It’s interesting to note the presence of a dynamic range of younger female actors doing very interesting character work in the past year, many are teenage girls going on impossible journeys, who take center stage and more than acquit themselves. Even though I wasn’t as terribly impressed as my fellow critics were with newcomer Hailee Steinfeld’s debut as Mattie Ross in the Coens’ True Grit (clearly leading performance, not supporting as it’s ludicrously being campaigned), there was still thankfully Jessica Chastain, Katie Jarvis, Jennifer Lawrence, Noomi Rapace, Emma Stone, and especially Michelle Williams (the most brilliant actress of her generation), pouring their souls into sharp characterizations, while Catherine Keener’s addled mom in Please Give is trying to provide sound guidance to her teenage daughter throughout her film. These young ladies – and their moms – need to be given credit for illuminating the teenage and young adult female experience in magnificent new ways in a time where most entertainment geared towards young women is often devoid of wit, heart, charm, humor or brains, or simply not geared towards young women at all.


It was a banner year for women in film, where ladies of all ages have showed up, in force and en masse, to the movies – and the industry is finally starting to change for them. It’s an exciting time. Now we just need to have a year that isn’t all about white actresses exclusively. Besides Hye-ja 2010 has not been a stellar year for women of color in leading roles. To that effect, Kerry Washington’s understated, strong work in Tanya Hamilton’s Night Catches Us, a tough look at how the militant activism of the Black Panthers affected black communities in the 1970s, is a nice step in the right direction, and Washington’s game work in not only this film, but also in supporting roles in Mother and Child and For Colored Girls, is purely delightful to watch.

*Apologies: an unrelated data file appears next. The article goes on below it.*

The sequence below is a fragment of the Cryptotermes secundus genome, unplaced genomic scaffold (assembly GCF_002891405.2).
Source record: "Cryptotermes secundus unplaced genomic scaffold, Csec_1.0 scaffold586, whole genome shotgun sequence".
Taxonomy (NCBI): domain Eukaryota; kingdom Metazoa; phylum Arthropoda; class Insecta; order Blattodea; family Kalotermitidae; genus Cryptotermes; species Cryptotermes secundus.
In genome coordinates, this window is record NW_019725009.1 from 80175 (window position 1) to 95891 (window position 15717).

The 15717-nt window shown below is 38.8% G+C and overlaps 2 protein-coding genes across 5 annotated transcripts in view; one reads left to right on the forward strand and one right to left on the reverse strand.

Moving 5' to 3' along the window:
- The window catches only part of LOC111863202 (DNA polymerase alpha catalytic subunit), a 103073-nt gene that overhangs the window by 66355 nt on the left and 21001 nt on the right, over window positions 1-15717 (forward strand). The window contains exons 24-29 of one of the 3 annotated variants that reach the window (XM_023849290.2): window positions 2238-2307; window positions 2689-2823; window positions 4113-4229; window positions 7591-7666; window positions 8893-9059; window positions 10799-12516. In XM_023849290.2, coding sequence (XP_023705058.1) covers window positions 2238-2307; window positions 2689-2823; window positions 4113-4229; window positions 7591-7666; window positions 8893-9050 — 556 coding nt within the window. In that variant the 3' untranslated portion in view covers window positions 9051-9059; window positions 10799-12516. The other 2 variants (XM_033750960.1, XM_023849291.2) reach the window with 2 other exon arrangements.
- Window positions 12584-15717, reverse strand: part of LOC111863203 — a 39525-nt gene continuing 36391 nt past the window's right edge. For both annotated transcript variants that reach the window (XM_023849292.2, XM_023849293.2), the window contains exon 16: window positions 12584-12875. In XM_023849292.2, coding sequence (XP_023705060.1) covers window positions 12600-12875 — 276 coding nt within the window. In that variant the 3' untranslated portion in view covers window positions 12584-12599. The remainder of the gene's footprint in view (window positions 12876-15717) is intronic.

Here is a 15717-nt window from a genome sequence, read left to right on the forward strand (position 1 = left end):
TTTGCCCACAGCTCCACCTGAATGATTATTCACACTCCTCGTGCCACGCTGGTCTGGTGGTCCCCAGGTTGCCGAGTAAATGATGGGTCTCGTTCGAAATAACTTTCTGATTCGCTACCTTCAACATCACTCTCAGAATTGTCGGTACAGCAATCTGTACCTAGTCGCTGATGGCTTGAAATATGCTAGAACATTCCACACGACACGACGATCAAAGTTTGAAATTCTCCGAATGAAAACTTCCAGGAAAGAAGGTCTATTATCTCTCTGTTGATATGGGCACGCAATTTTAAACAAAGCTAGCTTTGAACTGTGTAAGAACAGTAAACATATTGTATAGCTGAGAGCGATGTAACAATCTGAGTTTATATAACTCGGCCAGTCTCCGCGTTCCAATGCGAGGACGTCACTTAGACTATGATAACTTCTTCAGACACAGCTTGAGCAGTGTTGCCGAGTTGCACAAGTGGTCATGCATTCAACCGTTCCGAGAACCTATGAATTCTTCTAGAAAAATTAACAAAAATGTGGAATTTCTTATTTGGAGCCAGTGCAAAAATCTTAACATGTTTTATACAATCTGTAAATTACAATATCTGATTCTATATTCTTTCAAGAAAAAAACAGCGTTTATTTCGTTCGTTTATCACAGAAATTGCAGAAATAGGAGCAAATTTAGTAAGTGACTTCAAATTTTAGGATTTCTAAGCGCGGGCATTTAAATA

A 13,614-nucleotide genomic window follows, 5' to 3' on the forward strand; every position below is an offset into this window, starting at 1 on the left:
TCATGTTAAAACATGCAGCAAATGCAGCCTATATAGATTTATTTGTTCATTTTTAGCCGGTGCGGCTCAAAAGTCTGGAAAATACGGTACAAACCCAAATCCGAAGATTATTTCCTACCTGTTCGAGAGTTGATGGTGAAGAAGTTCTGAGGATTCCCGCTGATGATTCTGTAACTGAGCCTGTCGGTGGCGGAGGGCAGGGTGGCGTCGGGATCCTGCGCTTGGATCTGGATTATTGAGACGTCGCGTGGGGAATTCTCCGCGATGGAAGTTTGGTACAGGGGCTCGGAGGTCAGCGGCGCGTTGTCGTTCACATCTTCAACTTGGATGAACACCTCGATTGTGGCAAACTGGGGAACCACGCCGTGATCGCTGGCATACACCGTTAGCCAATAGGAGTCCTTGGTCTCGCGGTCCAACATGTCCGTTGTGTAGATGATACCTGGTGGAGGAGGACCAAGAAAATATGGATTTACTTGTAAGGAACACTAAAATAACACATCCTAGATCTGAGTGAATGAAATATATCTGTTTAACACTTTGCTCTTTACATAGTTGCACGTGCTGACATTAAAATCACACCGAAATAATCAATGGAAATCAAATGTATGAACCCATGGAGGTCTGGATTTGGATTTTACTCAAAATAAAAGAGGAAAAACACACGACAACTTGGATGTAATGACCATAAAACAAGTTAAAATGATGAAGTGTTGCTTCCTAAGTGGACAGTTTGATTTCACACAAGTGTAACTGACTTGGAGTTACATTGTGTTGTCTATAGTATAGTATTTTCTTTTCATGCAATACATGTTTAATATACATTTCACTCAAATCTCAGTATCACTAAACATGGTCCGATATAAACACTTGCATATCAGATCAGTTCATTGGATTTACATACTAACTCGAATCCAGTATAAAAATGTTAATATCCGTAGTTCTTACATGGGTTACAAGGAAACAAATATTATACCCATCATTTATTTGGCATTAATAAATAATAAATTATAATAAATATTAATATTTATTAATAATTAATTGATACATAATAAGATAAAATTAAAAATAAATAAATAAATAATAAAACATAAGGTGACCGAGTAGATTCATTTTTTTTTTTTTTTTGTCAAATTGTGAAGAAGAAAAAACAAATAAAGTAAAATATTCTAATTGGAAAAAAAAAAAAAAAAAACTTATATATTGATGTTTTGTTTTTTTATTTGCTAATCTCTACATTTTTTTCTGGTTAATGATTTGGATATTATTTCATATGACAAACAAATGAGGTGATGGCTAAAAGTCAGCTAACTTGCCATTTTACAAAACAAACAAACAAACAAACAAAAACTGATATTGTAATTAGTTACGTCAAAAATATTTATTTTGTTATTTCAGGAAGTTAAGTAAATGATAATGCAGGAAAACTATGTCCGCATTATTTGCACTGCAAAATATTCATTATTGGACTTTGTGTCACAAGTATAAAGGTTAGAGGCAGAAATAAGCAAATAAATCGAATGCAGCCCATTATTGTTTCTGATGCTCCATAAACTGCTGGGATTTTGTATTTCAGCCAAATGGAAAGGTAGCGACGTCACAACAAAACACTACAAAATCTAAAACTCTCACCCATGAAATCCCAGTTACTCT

1. (TIE) Annette Bening … The Kids Are All Right & Mother and Child  and  Julianne Moore … Chloe & The Kids Are All Right
2. Lesley Manville … Another Year
3. Natalie Portman … Black Swan
4. Michelle Williams … Blue Valentine
5. Paprika Steen … Applause
6. Tilda Swinton … I Am Love
7.  Isabelle Huppert … White Material
8. Kim Hye-ja … Mother
9. Isabelle Adjani … Skirt Day
10. Catherine Keener … Please Give
11. Katie Jarvis … Fish Tank
12. Emma Stone … Easy A
13. Jennifer Lawrence … Winter’s Bone
14. Nicole Kidman … Rabbit Hole
15. Noomi Rapace … The Girl with the Dragon Tattoo
16. Kerry Washington … Night Catches Us
17. Sally Hawkins … Made in Dagenham
18. Jessica Chastain … Jolene
19. Sylvie Testud … Lourdes
20. Patricia Clarkson … Cairo Time


Note: One performance I would have loved to have seen before we went to press is Halle Berry in her Golden Globe-nominated turn in Frankie & Alice. Multiple requests to screen the film were made to both the film’s production company and to the film’s publicists went unanswered. Oh well, Best Actress is full enough without me having to beg someone to screen a turkey, and without the always hit or miss – mainly miss – Berry pulling out all of the Actress! stops playing a stripper with multiple personality disorder, one of which is a white racist.


 

Matt Mazur is a Brooklyn-based film publicist who works on campaigns for documentaries, independent and foreign language films. A die-hard cinephile and lover of pop culture, he spends his free time writing about what he is not working on. Follow him on Twitter @Matt_Mazur